Check the root ball. If the roots spiral around the pot, untangle them or cut them with a box knife. This is really common at the bottom of the pot. Don't worry. the tree will grow new roots quickly. If you are doing lots of trees, setting a box knife at about 1/2 to 3/4 inch deep and make 6 cuts around the pot, and 2 across the bottom.

Warning: If you are transplanting in hot weather, reducing the roots requires that you do the pre-soak the day before. It also means that you pay close attention to keeping the tree moist but not soggy for the next two weeks. Think about it. You’ve cut the water supply by 25%. But the leaves are pumping water out into the air. So make sure that the remaining roots don’t have to work too hard. Consistent moisture. But roots need air too. So, not soggy. Untangling is a better option in hot weather even if it takes longer.

Sometimes in untangling the roots you will change the shape of the root ball. You may need to build up a bit of a cone in the bottom of the hole.

Now sprinkle the other half of the phosphate mix on top of th remaining dirt to go into the hole.

Place the tree, and start filling in the hole. Pack it firmly enough that there are no air pockets. The fertilizer mix will get mixed enough just from you scooping it into the hole.

Once the hole is full, walk around it, using your weight to pack it down. Check that you can still see the top of root ball.

You will probably end up with some dirt left over. Plus you will have the sod. Use some of either to taper the sides of the watering basin.
This won't help the tree, but it will reduce the number of twisted ankles and it means that mowing by the tree isn't as risky, since your wheel won't go clunk! into the basin.

If the tree is on a slope, you can invert some of the sod to build up the low side of the basin.

Fill the basin with water, putting 1 teaspoon of 10-50-10 water soluble fertilizer per gallon. (I generally fill a 5 gallon bucket 2/3 full and put in 3 teaspoons (= 1 tablespoon) of fertilizer in it per 2 gallon tree. Adjust accordingly for larger pots.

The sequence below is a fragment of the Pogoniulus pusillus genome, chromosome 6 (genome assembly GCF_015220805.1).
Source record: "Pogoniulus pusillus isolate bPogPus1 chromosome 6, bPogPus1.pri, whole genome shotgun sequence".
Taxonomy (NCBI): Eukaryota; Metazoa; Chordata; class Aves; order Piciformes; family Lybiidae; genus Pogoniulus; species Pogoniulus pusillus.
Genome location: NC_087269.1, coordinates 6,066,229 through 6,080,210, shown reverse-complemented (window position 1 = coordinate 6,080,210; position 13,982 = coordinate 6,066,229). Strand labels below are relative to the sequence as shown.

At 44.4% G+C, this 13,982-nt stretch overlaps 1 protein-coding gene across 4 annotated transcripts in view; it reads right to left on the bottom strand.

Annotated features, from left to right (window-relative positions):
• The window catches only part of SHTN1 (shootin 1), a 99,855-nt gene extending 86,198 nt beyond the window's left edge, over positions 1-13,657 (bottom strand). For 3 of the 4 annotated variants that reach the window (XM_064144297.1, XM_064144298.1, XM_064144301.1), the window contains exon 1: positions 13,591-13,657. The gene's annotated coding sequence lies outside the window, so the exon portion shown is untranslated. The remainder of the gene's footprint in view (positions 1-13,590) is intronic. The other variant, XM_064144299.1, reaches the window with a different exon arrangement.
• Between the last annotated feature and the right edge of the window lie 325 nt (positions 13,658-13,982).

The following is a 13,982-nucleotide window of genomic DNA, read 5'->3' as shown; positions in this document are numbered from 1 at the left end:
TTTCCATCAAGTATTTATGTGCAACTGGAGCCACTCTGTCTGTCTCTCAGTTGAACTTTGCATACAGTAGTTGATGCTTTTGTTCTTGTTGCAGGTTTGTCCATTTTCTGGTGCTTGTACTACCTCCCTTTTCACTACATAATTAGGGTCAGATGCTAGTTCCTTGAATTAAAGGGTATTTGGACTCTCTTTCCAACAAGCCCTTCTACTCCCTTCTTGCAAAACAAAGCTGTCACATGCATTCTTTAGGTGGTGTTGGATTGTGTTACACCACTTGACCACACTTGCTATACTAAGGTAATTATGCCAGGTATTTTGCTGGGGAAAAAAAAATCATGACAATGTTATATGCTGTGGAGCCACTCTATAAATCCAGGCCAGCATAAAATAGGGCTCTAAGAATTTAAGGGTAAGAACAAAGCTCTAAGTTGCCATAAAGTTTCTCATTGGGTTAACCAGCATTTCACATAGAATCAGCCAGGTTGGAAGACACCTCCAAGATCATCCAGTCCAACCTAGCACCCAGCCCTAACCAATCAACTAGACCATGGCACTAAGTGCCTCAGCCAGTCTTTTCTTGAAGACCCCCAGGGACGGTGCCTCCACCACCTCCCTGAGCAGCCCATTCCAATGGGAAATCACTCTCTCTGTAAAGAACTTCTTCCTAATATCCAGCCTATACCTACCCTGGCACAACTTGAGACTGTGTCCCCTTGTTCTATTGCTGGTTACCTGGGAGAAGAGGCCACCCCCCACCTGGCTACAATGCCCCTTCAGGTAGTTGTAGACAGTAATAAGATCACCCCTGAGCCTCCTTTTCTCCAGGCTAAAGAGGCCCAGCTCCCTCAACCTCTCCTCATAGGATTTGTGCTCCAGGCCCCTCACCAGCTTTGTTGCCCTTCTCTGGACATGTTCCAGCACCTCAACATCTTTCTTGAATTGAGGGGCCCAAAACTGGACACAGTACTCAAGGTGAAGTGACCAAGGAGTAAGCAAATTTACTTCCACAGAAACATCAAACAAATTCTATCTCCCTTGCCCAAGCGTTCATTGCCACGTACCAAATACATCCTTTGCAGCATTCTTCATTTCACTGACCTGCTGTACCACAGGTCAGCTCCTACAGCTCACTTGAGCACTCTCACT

An alternate way

This isn't as thorough, and sometimes it will lower the survival rate, but it's fast. If you are doing 100 trees this can be important. Dig a hole the depth of the pot. Slop about 1/4 of the volume of the pot (2 quarts for a 2 gallon pot) of water into the hole. Using a stick mix the water and the loose dirt until you get a thick paste -- just a bit thinner than peanut butter. Your hole should be about half full of mud. A hoe works well for this.

Unpot the tree, and unbind the roots. Press the tree into the mud until the mud is even or slightly above the rootball. Make sure it's straight. If you can't press the tree into the mud, your mud is too thick. Add a small amount of water and mix. (A very small amount of water makes a big difference)

Next day come back and make sure it's straight. If your mud was too runny it make have settled. Add enough dirt to bring it up to the level of the root ball, and pack with your fists.

You aren’t done. You still need weed control. See the page on multching.

Shelterbelts

Prep

Start in the fall 20 months before you intend to plant.

Ideally two falls before you plant, plough the strip, and leave it fallow over the winter. This will kill a lot of the roots, and soften up the sod. Disk in spring when you can get out on the land. All that summer disk or harrow everytime there is a signicant flush of weeds. Proabably about every 10 days during the first half of the summer, tapering off.